Deployed intelligently, discounts are valuable tools in the battle for customers’ online spending, acting as important triggers for purchases and upsells. Intense competition, however, means many retail organizations use discounts in ways that undermine revenues.
Many websites, for example, bombard consumers with discounts from the moment they arrive on a home page, which is both unscientific and counterproductive. Firstly, it irritates consumers who want to do some fact-finding before making a decision on a holiday or a new car. Secondly, it severely erodes margin by giving discounts to customers who were always likely to make a purchase in any case. And thirdly, these kinds of crude tactics create the impression of a “pile them high and sell them cheap” approach, which damages brand prestige in many sectors.
These mistakes happen because companies do not know enough about consumers when they come to the website and are unable to segment them in any sophisticated way. By sophisticated I mean according to how they behave on the site now and previously, and according to what they have bought.
In many cases, brands will simply use discounts to keep consumers on the site at all costs, when with smarter segmentation they could save themselves time and margin by targeting only realistic prospects. It is worth remembering some global companies have huge bounce rates but are highly profitable because they do not waste resources on “tyre-kickers”.
Of course, some consumers want an offer as soon as they arrive, but how do you know who they are? Each company and its website is different, but so is each consumer. Differentiating between them takes some clever segmentation.
Unfortunately, many companies still do not have any means of using offers intelligently as highly-targeted tools for sales conversion. Instead of churning out codes, brands should be using offers and discounts in exchange for an activity they want consumers to complete, such as placing an item in their basket or providing an email address. The smart use of discounts pinpoints web visitors who are at a certain stage in the customer journey and targets them with the right incentive to purchase.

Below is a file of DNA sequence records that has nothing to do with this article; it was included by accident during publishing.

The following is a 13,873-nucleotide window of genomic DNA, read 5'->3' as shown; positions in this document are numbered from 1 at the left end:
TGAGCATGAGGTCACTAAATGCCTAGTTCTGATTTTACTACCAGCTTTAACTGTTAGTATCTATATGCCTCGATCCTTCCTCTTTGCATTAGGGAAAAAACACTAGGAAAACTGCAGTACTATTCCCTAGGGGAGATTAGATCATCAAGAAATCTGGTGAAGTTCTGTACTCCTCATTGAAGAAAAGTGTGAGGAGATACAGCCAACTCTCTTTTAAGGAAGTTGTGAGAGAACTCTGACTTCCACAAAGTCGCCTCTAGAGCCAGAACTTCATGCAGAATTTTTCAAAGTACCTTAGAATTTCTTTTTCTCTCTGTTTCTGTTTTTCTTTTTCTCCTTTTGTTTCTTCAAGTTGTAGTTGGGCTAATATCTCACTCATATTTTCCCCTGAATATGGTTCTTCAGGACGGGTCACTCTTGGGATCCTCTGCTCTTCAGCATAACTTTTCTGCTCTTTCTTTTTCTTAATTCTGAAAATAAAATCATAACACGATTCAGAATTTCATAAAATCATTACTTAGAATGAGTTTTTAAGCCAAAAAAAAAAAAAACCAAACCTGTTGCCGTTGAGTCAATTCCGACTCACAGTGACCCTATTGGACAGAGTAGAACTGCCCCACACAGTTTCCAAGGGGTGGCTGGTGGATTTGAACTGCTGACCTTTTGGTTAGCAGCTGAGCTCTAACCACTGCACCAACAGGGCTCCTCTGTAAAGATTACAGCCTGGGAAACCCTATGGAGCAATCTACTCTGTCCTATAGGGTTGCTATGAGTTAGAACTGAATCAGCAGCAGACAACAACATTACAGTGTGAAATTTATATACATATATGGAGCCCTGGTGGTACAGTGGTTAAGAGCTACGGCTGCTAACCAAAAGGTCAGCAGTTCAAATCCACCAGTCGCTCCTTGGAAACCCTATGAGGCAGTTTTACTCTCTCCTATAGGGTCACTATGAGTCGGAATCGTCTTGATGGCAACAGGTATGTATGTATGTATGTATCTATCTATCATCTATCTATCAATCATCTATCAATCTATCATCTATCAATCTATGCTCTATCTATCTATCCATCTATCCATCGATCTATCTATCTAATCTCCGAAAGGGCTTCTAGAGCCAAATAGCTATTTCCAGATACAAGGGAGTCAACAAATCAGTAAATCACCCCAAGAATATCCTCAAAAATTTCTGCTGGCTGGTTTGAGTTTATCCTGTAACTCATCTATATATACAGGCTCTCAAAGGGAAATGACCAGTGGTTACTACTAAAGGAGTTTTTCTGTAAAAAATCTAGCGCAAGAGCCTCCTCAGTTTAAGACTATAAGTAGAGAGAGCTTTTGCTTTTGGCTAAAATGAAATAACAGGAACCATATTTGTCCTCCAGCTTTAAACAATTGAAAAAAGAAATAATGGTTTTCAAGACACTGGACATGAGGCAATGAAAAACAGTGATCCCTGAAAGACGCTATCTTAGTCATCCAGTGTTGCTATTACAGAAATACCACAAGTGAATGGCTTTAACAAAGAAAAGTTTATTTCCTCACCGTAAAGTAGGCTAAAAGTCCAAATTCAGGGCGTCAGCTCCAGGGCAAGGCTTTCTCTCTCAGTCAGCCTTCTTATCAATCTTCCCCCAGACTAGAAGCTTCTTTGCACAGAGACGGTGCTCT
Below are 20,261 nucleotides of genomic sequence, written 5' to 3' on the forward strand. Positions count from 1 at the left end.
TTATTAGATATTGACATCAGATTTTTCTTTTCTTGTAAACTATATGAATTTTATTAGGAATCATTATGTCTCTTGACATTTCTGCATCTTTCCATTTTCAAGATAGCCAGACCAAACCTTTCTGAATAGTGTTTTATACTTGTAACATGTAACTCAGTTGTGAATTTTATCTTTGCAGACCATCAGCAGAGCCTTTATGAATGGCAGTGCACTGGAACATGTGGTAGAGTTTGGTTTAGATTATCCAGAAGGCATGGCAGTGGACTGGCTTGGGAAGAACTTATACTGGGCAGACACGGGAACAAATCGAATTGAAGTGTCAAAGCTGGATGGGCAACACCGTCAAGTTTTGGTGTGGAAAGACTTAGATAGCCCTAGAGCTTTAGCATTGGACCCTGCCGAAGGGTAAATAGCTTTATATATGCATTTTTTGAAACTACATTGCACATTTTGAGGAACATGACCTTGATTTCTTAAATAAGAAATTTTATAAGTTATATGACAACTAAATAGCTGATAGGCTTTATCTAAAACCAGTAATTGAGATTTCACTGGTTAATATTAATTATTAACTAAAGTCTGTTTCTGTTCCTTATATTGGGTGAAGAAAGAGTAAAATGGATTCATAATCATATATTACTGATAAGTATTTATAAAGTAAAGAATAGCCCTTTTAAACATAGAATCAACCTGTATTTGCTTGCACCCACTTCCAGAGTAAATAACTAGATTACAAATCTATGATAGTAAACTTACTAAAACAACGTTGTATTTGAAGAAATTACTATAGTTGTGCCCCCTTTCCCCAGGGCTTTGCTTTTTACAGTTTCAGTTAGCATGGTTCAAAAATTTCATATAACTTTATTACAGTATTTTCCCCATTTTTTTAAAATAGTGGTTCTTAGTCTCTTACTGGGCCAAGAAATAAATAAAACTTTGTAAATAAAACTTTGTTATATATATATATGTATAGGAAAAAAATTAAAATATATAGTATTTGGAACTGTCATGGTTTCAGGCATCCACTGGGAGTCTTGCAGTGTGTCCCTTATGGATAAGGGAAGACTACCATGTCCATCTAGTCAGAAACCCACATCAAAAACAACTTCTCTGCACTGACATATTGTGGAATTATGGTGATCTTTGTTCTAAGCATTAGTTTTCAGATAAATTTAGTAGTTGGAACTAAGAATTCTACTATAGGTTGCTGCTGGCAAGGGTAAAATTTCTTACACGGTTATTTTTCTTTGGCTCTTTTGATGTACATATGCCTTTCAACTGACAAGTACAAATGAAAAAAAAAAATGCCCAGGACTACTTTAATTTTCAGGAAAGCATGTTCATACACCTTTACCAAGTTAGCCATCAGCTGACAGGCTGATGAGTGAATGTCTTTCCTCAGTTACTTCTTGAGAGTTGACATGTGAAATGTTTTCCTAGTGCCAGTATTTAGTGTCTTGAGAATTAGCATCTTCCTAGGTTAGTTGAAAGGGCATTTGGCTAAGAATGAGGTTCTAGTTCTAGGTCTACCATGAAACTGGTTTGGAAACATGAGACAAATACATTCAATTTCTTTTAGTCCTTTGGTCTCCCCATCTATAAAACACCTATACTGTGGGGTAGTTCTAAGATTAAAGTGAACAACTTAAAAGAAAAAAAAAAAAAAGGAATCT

AI Makes Discounts Successful Through Smart Segmentation
What companies lack is access to more advanced AI-based innovation that allows them to segment website visitors and customers accurately, in real-time and at scale, using behaviour analysis. This is becoming a much greater priority because third-party cookies are set to disappear, out of concerns about privacy among the big browser operators. Apple and Firefox have already acted (and in different ways), and the most significant player of all – Google – will follow in 2022. Organizations will still be able to use their own first-party cookies for their own domains, but the use of third-party cookies to monitor what visitors do on other domains will end.
This far-reaching change will block up the pipeline of data brands use to optimise interactions with web visitors. It means each brand has to squeeze far more value out of its own website data so it can personalise interactions and get to know customers rapidly. Once that is achieved, it will no longer be necessary to hit every person with the same offers and discounts as soon as they arrive.
The only certain way of achieving this is through AI-driven technology that has the speed and capacity to analyse and act on the data generated by consumers as they visit a website. This stores just the unique ID of the user in a first-party cookie so is not affected by privacy restrictions, remembering each visit but without using any other information.
Smart segmentation applied to the data enables brands to apply any of hundreds of rules so they can divide shoppers according to the details of their behaviour. Brands can see when consumers are close to buying or have “exit intent” and are about to leave the website. This ability to understand and act on customer behaviour leads to increases in conversions that can exceed 100 per cent and drive up average order values in markets from hotels and holidays to cars and luggage.
A discount timed for exactly the right moment converts a prospect as they hesitate or look set to leave the site. Some sites, for example, have huge product ranges, some of which are restricted. With an AI-driven solution it is possible to work out how to incentivise higher value purchases using discounts or offers relating to non-restricted stock, for example.
Companies in all sectors need to think hard about adopting this more sophisticated and personalised approach using AI because there are, in truth, no real alternatives. Unless, that is, organisations remain happy to erode their profitability through a scattergun approach to discounts and offers. If organisations act now, they can be up and running within weeks, long before “cookiegeddon” arrives. They can enjoy all the increased revenues that flow from smart segmentation without disruption, and without wasting time, effort and money in the indiscriminate use of discounts.